|Keith McNally. Copyright Eric Ray Davidson|
Balthazar London, a sister site to Keith McNally’s buzzing New York brasserie, has finally opened in Covent Garden after years of planning. The Drinks Business reports that the restaurant opened at the end of last month in the Flower Cellars building in the old Theatre Museum next to Covent Garden Piazza, used as a storage space for Covent Garden’s flower sellers in the late 19th century.
Filled with antique furniture sourced by McNally, Balthazar London offers all-day dining, with signature dish steak frites with béarnaise sauce making it across the pond. In addition is an abundance of fruits de mer and classic bistro dishes such as French onion soup, foie gras terrine, steak tartare and moules frites. Like the New York flagship, Balthazar London boasts a boulangerie next door offering freshly baked breads, homemade pastries, salads and sandwiches to go.
|Signature dish steak frites|
The original Balthazar opened in downtown New York in 1997 and quickly became a destination bistro frequented by the likes of director Woody Allen and novelist Jay McInerney. The idea for Balthazar London came about in 2011 when restaurant giant Richard Caring, owner of The Ivy, J and Scott’s, approached McNally after securing the Theatre Museum site.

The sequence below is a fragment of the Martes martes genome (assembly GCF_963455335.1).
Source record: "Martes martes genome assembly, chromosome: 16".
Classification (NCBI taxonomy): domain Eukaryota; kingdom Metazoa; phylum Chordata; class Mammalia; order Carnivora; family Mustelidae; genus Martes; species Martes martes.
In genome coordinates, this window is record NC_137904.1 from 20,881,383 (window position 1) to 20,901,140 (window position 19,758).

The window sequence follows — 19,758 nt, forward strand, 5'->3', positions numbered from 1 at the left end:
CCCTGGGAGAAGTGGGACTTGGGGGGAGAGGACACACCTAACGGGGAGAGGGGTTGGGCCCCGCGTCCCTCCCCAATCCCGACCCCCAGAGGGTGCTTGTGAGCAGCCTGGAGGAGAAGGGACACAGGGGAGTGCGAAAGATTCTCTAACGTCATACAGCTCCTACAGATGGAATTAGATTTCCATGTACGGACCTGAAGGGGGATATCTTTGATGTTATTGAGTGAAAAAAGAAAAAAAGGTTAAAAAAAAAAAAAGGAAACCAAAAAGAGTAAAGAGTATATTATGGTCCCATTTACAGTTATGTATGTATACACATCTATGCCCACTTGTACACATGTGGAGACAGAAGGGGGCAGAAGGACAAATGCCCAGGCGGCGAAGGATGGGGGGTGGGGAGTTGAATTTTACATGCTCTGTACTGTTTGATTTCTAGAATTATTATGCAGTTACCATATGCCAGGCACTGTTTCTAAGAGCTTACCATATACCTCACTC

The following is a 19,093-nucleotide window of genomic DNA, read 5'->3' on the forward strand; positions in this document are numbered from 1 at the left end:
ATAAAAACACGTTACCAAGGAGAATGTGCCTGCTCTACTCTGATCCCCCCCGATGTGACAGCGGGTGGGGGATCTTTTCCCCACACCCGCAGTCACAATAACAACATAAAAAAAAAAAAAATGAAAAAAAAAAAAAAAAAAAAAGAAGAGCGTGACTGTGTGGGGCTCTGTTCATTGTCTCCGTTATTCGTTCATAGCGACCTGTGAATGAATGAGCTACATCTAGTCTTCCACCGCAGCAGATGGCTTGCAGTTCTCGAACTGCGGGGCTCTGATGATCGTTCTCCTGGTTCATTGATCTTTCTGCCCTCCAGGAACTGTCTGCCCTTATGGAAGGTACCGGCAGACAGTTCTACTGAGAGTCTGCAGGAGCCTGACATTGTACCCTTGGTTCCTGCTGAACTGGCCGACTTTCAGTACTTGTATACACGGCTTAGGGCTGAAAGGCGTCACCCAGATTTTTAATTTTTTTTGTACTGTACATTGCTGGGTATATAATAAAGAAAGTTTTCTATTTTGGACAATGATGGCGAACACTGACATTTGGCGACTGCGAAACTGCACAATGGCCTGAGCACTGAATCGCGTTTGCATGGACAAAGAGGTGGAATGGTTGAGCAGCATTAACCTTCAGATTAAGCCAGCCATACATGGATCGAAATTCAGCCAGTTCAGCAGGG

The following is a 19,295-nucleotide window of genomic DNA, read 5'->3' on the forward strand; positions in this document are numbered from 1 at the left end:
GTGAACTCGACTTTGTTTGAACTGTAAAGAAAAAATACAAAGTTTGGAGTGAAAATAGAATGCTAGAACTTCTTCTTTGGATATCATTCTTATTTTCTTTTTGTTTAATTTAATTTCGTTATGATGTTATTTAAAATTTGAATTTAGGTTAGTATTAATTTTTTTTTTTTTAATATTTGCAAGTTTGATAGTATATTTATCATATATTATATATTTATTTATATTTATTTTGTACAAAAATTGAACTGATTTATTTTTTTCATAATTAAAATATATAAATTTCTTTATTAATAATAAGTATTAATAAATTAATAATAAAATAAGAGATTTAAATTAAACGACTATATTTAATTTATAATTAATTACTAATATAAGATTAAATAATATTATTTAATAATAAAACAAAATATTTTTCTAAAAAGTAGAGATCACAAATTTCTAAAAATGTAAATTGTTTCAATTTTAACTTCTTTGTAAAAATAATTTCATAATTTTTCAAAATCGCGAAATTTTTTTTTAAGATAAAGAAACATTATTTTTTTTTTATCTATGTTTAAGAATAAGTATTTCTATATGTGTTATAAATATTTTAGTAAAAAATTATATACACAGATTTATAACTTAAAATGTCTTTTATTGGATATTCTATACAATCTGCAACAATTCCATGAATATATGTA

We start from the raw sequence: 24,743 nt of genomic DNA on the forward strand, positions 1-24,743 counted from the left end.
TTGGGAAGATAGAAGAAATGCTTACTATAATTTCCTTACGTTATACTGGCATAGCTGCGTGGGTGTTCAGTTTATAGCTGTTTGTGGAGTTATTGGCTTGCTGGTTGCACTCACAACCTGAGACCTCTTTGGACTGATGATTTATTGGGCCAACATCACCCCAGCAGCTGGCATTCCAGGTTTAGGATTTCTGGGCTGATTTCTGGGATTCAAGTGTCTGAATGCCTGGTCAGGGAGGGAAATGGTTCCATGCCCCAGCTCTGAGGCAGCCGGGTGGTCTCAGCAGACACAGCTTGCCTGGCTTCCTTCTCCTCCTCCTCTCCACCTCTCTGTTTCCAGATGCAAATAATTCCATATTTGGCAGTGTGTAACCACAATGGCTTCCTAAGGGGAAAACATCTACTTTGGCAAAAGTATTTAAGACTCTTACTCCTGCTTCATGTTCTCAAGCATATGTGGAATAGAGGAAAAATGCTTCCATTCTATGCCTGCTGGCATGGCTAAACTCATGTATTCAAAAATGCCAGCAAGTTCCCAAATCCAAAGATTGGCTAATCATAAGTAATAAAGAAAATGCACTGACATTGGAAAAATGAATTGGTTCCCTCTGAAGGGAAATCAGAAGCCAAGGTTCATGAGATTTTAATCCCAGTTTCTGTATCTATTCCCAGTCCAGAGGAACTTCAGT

McNally’s main aim for Balthazar is to create somewhere with a sense of excitement mirroring the electric atmosphere of his New York original. Rather than overseeing the site remotely, McNally will be actively involved in Balthazar London’s evolution and has no plans to expand further at this point.
The Bethnal Green-born father of five’s first venture, The Odeon, opened in the Tribeca district in 1980. According to Vanity Fair, it defined the hedonism of New York in the ‘80s, and was frequented by the likes of Andy Warhol and David Bowie. In 1986, McNally opened his first club, Nell’s, on West 14th Street, a regular haunt of Patrick Bateman in the Bret Easton Ellis novel American Psycho.